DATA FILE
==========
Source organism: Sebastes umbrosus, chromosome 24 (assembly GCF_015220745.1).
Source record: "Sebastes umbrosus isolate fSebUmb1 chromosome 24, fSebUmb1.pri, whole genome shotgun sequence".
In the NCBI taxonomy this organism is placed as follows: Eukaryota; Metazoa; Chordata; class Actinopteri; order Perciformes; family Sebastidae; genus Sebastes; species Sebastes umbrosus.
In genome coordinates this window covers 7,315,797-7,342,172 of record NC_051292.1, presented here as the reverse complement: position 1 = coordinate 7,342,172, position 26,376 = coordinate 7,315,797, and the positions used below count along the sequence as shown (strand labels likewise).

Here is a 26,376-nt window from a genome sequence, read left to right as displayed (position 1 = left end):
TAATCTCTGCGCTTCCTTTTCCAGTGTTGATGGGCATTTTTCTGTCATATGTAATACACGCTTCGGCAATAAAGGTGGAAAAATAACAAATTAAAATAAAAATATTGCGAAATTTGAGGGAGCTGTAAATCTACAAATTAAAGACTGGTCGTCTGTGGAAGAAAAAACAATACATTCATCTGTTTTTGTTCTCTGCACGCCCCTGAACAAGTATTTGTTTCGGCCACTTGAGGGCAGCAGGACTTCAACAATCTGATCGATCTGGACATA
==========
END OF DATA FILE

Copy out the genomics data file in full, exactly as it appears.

Source organism: Sebastes umbrosus, chromosome 24 (assembly GCF_015220745.1).
Source record: "Sebastes umbrosus isolate fSebUmb1 chromosome 24, fSebUmb1.pri, whole genome shotgun sequence".
In the NCBI taxonomy this organism is placed as follows: Eukaryota; Metazoa; Chordata; class Actinopteri; order Perciformes; family Sebastidae; genus Sebastes; species Sebastes umbrosus.
In genome coordinates this window covers 7,315,797-7,342,172 of record NC_051292.1, presented here as the reverse complement: position 1 = coordinate 7,342,172, position 26,376 = coordinate 7,315,797, and the positions used below count along the sequence as shown (strand labels likewise).

Here is a 26,376-nt window from a genome sequence, read left to right as displayed (position 1 = left end):
TAATCTCTGCGCTTCCTTTTCCAGTGTTGATGGGCATTTTTCTGTCATATGTAATACACGCTTCGGCAATAAAGGTGGAAAAATAACAAATTAAAATAAAAATATTGCGAAATTTGAGGGAGCTGTAAATCTACAAATTAAAGACTGGTCGTCTGTGGAAGAAAAAACAATACATTCATCTGTTTTTGTTCTCTGCACGCCCCTGAACAAGTATTTGTTTCGGCCACTTGAGGGCAGCAGGACTTCAACAATCTGATCGATCTGGACATA